By Chuck Groot
What stops me, ah well…
2. Being overwhelmed
3. Too tired
4. Things pop-up
5. I can only do so much
6. Really, I didn’t feel like it today
Eric Barker writes; “Productivity systems rarely take emotions into account. And feelings are a fundamental and unavoidable part of why humans do what they do.
We can’t ignore our emotions. Because of the way our brains are structured, when thought and feelings compete, feelings almost always win.
And we can’t fight our feelings. Research shows this just makes them stronger.”
In their book Switch, Chip and Dan Heath say that emotions are an essential part of executing any plan:
Focus on emotions. Knowing something isn’t enough to cause change. Make people (or yourself) feel something.
Here are some questions to ask yourself:
1. Is this problem with motivation general or specific to certain tasks?
2. What is the difference between the tasks I have no problem doing and those which I feel unmotivated for?
3. What POSITIVE things might happen if I don't get motivated and what NEGATIVE things might happen if I do?
4. Am I a perfectionist?
5. Are there messages from my family that are confusing me, getting in my way, holding me back?
6. Am I caught in the “Busy Trap”?
7. Am I relying on willpower?
Sometimes by being honest with yourself you may come up with the root cause and get over the hurdle.
Sometimes that doesn’t work! So you need to use some other techniques such as:
Henrik Edberg suggests you; “Make a deal with yourself. Good for overcoming procrastination and getting things done. You can make the deal small or large. You simple tell yourself something like: When I’m done with this chapter/these reports I can take a walk in the park and enjoy an ice-cream.”
Leo Babauta writes; “Get excited. This sounds obvious, but most people don’t think about it much: if you want to break out of a slump, get yourself excited about a goal. But how can you do that when you don’t feel motivated? Well, it starts with inspiration from others (see above), but you have to take that excitement and build on it. For me, I’ve learned that by talking to my wife about it, and to others, and reading as much about it as possible, and visualizing what it would be like to be successful (seeing the benefits of the goal in my head), I get excited about a goal. Once I’ve done that, it’s just a matter of carrying that energy forward and keeping it going.”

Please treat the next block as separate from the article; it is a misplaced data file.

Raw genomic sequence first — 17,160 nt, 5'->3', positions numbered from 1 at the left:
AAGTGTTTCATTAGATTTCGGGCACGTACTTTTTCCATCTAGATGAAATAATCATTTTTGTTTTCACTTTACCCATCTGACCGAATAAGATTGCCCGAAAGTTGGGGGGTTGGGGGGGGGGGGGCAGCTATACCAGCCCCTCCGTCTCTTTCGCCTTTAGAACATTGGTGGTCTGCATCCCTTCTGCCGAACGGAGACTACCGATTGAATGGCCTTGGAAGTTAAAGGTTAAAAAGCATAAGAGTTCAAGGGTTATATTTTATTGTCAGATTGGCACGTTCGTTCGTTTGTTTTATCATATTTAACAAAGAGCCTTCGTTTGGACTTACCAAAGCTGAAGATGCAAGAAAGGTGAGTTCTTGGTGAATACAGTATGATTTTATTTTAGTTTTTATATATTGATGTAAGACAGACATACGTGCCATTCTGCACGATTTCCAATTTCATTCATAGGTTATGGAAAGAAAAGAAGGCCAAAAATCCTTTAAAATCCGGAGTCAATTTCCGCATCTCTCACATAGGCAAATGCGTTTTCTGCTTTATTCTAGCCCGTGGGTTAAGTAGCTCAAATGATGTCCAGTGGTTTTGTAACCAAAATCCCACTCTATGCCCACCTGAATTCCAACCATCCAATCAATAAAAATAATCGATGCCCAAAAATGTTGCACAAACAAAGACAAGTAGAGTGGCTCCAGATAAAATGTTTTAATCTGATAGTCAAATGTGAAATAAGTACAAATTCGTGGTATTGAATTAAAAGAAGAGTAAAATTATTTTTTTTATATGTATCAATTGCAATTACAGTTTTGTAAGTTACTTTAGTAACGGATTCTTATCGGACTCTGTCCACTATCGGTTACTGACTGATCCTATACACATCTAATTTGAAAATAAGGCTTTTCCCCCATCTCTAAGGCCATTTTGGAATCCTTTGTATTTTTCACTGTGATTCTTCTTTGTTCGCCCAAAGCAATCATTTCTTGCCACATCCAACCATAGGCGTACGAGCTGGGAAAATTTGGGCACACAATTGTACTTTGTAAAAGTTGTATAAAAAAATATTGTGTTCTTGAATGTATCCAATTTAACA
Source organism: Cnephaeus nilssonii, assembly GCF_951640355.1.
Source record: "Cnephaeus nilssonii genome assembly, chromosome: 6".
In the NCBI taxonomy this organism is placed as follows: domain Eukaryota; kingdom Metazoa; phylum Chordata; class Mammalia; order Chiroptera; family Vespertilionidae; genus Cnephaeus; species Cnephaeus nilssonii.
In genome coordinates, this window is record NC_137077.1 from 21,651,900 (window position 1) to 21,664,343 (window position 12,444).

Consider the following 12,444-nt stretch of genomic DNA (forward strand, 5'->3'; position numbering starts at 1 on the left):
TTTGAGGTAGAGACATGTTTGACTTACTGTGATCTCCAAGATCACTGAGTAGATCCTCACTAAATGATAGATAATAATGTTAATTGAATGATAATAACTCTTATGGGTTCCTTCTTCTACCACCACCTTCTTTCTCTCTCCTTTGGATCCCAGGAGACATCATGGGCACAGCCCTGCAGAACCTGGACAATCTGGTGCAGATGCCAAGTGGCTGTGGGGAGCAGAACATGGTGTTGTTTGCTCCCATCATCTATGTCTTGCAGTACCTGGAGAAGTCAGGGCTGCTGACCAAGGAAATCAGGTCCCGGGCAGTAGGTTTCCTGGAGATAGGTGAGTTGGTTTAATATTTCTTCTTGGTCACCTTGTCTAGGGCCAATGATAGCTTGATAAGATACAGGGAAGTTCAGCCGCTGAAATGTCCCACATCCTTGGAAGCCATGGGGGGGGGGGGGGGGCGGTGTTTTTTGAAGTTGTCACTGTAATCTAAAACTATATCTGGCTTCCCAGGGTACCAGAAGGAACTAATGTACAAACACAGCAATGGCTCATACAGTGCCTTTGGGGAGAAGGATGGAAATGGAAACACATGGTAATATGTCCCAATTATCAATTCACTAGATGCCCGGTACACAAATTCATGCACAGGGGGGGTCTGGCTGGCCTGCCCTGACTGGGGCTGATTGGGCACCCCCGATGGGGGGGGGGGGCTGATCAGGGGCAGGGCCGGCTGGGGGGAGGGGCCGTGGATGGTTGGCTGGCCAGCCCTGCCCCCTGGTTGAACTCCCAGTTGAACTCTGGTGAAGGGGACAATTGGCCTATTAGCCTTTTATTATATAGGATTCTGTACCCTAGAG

I like what Scott H Young shares; “Go for Five – Start working for five minutes. Often that little push will be enough to get you going.”
Corbett Barr has a great idea; “List the top 3 positive outcomes of achieving your task. Think about what you’re planning to accomplish today. Don’t worry about everything that’s holding you back from accomplishing it. Instead, focus on the positive things that will happen once you get it done.”
Vicky Poutas recommends; “Get partner or someone to do the activity with you. Socialization is important. Make a standing appointment to have a friend or family member pick you up to go out. This way you’re held accountable to someone else. If there are no friends or family members available, don’t use that as an excuse. Going to the bookstore and people-watching in the coffee shop is preferable to sitting home alone. Who knows? You may make a new friend. That is certainly motivating.”
Emily Co believes that often we don’t have enough light, particularly daylight; “Bring light into your room. Open up your curtains. Let fresh air into your room by opening up windows if it's not too cold and if it's not polluted outside.”
Finally, Chris Dessi praises simplification and focus; “Focus.”
There is a an anecdote I've heard about Warren Buffett, Bill Gates, and Gates's father at a dinner party. A guest asked them what the most important quality for success was today and all three responded "Focus" at the same exact time. They all smiled and laughed to each other because they hadn't really prepared the answer.
We are all inundated with texts and emails. These are no longer just work interruptions. Because of the mini-computers we carry around in our pockets, the flood of information distracts us wherever we happen to be, 24/7.
The bottom line is that motivation is a very difficult to understand and even more difficult to maintain for some. But only you can do that. You can and you will. If you are at the point that you feel you can’t do it anymore, that would be a good time to go see your family doctor or counsellor. We all need help at times. But even getting help sometimes is difficult.
You need to show up! You need to take action! You are important and worth it, so please don’t just sit there. Do something, anything, one thing right now.